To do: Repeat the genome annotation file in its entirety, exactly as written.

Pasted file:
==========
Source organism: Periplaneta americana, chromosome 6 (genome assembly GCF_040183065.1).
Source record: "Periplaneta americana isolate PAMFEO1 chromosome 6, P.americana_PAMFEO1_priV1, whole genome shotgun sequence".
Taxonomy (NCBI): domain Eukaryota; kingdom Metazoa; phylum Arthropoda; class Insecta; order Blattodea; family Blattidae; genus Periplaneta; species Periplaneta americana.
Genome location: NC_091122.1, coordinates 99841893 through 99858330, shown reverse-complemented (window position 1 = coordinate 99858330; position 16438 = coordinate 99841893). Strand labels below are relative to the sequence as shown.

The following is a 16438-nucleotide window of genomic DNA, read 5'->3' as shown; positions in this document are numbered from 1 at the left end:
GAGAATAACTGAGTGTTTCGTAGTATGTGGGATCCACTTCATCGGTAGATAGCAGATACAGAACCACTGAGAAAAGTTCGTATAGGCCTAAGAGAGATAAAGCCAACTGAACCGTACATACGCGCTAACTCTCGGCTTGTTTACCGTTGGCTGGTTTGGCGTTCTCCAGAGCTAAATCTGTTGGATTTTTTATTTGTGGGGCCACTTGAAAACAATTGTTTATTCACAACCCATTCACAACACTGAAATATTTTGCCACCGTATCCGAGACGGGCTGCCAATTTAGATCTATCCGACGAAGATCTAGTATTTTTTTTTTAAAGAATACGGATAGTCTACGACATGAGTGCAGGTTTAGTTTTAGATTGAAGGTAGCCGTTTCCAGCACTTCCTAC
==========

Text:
Source organism: Periplaneta americana, chromosome 6 (genome assembly GCF_040183065.1).
Source record: "Periplaneta americana isolate PAMFEO1 chromosome 6, P.americana_PAMFEO1_priV1, whole genome shotgun sequence".
Taxonomy (NCBI): domain Eukaryota; kingdom Metazoa; phylum Arthropoda; class Insecta; order Blattodea; family Blattidae; genus Periplaneta; species Periplaneta americana.
Genome location: NC_091122.1, coordinates 99841893 through 99858330, shown reverse-complemented (window position 1 = coordinate 99858330; position 16438 = coordinate 99841893). Strand labels below are relative to the sequence as shown.

The following is a 16438-nucleotide window of genomic DNA, read 5'->3' as shown; positions in this document are numbered from 1 at the left end:
GAGAATAACTGAGTGTTTCGTAGTATGTGGGATCCACTTCATCGGTAGATAGCAGATACAGAACCACTGAGAAAAGTTCGTATAGGCCTAAGAGAGATAAAGCCAACTGAACCGTACATACGCGCTAACTCTCGGCTTGTTTACCGTTGGCTGGTTTGGCGTTCTCCAGAGCTAAATCTGTTGGATTTTTTATTTGTGGGGCCACTTGAAAACAATTGTTTATTCACAACCCATTCACAACACTGAAATATTTTGCCACCGTATCCGAGACGGGCTGCCAATTTAGATCTATCCGACGAAGATCTAGTATTTTTTTTTTAAAGAATACGGATAGTCTACGACATGAGTGCAGGTTTAGTTTTAGATTGAAGGTAGCCGTTTCCAGCACTTCCTAC